Truck fatalities rise as government questions road toll commitment

New statistics show increase in articulated truck fatalities, raising doubts government will meet its committment to reduce road toll

By Brad Gardner

Truck fatalities have increased amid a jump in the road toll, raising doubts over whether governments will meet their commitment to reducing death rates.

The Bureau for Infrastructure, Transport and Regional Economics latest statistical summary shows there were 172 articulated truck fatalities last year compared with 168 deaths in 2006.

This is despite the fact there were more fatal crashes in 2006 than 2007. According to the Road Deaths Australia 2007 Statistical Summary report, articulated trucks were involved in 142 fatal crashes in 2007 compared with 144 the previous year.

The overall 1.1 percent increase in fatalities means the governmental commitment to reduce the road toll to 5.6 percent per 100,000 Australians by 2010 "is unlikely to be achieved", according to Minister for Transport and Infrastructure Anthony Albanese.

However, Albanese says the Government’s $70 million heavy vehicle package to build rest areas, upgrade roads and establish a road safety action plan will help reduce road carnage.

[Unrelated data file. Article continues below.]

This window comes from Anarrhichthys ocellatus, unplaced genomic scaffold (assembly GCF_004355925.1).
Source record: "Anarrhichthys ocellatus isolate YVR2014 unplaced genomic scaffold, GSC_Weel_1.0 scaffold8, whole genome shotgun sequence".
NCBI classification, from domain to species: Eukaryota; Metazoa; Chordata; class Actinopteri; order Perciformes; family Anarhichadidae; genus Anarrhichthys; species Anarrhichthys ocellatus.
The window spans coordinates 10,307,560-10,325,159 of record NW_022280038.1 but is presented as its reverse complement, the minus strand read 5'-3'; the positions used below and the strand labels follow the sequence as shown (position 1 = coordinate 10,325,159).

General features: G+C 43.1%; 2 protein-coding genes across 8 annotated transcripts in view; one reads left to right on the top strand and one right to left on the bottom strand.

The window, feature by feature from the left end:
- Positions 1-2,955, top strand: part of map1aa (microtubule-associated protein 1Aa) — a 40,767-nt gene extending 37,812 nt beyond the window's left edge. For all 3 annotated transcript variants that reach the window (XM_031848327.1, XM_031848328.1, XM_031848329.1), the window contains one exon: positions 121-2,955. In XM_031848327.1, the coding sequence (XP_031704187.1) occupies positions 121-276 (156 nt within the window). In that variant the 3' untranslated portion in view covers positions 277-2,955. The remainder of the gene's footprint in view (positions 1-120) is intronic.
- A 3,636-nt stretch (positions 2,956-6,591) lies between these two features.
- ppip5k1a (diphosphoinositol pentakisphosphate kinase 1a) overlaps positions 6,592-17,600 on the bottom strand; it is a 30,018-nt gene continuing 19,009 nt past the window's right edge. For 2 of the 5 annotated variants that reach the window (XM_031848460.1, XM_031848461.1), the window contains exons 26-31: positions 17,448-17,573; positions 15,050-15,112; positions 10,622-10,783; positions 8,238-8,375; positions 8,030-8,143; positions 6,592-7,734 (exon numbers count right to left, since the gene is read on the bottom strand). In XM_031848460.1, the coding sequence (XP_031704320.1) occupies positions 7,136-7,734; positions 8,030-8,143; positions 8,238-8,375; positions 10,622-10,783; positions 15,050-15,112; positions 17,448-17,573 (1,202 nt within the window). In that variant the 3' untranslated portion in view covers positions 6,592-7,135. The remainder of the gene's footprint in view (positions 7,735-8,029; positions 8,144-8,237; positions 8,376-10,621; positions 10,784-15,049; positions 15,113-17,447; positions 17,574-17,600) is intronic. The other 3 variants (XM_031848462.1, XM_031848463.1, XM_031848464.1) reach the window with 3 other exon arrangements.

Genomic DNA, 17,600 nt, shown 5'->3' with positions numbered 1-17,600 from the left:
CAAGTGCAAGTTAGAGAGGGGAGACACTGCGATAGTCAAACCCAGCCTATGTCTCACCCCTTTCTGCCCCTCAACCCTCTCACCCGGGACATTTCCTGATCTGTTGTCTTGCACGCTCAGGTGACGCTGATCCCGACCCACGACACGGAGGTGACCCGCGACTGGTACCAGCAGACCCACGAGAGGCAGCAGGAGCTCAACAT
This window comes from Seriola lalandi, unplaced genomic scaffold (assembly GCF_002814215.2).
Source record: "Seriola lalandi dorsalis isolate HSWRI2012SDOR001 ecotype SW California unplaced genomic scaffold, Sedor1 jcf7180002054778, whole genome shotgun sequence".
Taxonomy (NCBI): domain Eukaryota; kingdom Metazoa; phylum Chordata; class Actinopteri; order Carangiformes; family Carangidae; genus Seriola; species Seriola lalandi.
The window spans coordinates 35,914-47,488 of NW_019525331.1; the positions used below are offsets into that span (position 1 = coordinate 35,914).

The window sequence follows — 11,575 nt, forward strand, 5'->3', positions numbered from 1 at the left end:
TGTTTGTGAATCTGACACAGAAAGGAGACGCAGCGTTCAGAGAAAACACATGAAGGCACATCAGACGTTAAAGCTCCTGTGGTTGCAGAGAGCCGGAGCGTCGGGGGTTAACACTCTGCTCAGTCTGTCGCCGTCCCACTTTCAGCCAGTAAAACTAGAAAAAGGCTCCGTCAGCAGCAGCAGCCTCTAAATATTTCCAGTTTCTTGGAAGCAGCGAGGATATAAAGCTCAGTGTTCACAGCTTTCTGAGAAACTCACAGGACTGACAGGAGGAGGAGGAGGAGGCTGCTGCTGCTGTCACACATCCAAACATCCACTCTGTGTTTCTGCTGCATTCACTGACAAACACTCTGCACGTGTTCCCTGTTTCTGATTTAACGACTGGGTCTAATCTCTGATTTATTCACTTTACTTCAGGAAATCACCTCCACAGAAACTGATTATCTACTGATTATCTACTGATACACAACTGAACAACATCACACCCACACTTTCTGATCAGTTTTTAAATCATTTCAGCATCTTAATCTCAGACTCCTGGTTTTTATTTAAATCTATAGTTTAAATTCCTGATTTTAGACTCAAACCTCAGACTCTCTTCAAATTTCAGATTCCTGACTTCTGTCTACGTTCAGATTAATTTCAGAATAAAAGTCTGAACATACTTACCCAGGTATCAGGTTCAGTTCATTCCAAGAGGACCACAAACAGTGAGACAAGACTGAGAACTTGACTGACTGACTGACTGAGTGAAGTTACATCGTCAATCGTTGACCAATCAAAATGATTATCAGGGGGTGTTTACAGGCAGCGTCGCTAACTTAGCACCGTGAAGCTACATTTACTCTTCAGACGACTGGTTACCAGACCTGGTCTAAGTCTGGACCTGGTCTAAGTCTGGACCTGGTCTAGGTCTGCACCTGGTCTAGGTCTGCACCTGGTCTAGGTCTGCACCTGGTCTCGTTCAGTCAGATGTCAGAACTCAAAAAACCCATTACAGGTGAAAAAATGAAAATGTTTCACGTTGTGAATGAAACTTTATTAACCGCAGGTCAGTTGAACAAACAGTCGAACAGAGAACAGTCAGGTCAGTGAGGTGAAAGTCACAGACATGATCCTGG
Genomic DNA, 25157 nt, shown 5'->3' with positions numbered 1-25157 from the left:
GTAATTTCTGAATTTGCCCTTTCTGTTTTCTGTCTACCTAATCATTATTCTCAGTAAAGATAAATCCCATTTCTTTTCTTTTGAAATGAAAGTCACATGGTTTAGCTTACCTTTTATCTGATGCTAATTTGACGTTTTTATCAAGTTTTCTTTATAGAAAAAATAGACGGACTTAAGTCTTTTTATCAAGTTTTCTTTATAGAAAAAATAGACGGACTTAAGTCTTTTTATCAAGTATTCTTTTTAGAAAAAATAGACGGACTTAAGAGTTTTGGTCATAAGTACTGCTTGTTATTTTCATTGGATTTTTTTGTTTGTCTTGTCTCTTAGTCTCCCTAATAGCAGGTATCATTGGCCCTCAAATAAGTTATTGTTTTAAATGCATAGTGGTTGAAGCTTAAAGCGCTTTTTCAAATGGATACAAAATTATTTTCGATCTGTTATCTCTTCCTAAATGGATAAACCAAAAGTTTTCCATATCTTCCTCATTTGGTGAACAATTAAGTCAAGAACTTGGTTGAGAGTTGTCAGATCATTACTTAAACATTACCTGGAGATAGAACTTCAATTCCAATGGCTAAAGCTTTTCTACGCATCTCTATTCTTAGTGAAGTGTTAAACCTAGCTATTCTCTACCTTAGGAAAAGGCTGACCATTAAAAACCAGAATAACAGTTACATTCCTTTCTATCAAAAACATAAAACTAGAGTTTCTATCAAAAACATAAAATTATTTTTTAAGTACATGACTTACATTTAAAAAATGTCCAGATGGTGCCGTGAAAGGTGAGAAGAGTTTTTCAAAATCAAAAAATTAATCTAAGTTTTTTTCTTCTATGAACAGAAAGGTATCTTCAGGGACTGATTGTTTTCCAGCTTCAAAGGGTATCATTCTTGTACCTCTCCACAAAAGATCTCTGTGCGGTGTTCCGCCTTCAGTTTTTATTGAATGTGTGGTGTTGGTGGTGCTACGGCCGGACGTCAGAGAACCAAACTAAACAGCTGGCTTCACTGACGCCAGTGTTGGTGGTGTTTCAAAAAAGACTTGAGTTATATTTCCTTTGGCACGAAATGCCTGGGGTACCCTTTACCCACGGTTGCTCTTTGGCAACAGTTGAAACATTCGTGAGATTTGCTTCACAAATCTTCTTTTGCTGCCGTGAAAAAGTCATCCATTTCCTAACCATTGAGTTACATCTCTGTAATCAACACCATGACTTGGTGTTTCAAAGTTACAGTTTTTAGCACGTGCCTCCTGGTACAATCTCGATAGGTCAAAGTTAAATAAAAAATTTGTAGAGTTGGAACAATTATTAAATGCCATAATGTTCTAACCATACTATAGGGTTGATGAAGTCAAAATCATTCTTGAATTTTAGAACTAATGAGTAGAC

"We are determined to recapture the momentum of the 80s and 90s so even fewer families have to experience the grief caused by a loved on becoming yet another road statistic," Albanese says.

Although truck fatality rates have fluctuated since 1983, the report shows deaths increased by one based on 1997 and 2007 figures. Articulated truck fatalities peaked at 208 in 2000 and hit 200 in 2002.

However, the five-year trend shows a marked decrease in fatality rates. Deaths fell by 28 between 2002 and 2007, according to the report.

Of the 1,616 road crashes, 10 percent involved articulated trucks. This, combined with overall fatalities, pushed the road deaths rate for 2007 up to 7.7 percent per 100,000 Australians.

The report says the majority of truck accidents involved another vehicle while 13 percent involved a pedestrian.

While the road toll has shown a steady decline the last 30 years, the report notes a significant increase in a number of jurisdictions, including the Northern Territory which jumped 33.3 per cent.

Western Australia’s fatality numbers also increased 15.8 percent. However, fatality rates in Tasmania, NSW and Victoria dropped.

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